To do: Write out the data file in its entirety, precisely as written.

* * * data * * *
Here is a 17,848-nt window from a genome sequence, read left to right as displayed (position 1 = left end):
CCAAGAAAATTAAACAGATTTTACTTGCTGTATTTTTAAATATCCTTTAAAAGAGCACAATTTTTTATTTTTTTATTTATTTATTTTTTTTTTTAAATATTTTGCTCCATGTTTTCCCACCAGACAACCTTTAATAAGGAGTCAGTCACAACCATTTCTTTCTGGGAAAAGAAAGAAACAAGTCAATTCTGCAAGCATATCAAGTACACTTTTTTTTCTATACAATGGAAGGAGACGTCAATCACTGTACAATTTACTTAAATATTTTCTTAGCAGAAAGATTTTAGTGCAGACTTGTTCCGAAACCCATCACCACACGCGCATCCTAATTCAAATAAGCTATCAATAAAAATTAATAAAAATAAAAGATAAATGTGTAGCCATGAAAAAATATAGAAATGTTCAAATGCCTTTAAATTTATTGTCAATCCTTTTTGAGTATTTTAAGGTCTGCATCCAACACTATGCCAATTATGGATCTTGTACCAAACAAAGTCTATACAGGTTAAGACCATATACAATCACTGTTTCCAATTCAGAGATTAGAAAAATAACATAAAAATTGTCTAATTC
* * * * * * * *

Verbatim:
Here is a 17,848-nt window from a genome sequence, read left to right as displayed (position 1 = left end):
CCAAGAAAATTAAACAGATTTTACTTGCTGTATTTTTAAATATCCTTTAAAAGAGCACAATTTTTTATTTTTTTATTTATTTATTTTTTTTTTTAAATATTTTGCTCCATGTTTTCCCACCAGACAACCTTTAATAAGGAGTCAGTCACAACCATTTCTTTCTGGGAAAAGAAAGAAACAAGTCAATTCTGCAAGCATATCAAGTACACTTTTTTTTCTATACAATGGAAGGAGACGTCAATCACTGTACAATTTACTTAAATATTTTCTTAGCAGAAAGATTTTAGTGCAGACTTGTTCCGAAACCCATCACCACACGCGCATCCTAATTCAAATAAGCTATCAATAAAAATTAATAAAAATAAAAGATAAATGTGTAGCCATGAAAAAATATAGAAATGTTCAAATGCCTTTAAATTTATTGTCAATCCTTTTTGAGTATTTTAAGGTCTGCATCCAACACTATGCCAATTATGGATCTTGTACCAAACAAAGTCTATACAGGTTAAGACCATATACAATCACTGTTTCCAATTCAGAGATTAGAAAAATAACATAAAAATTGTCTAATTC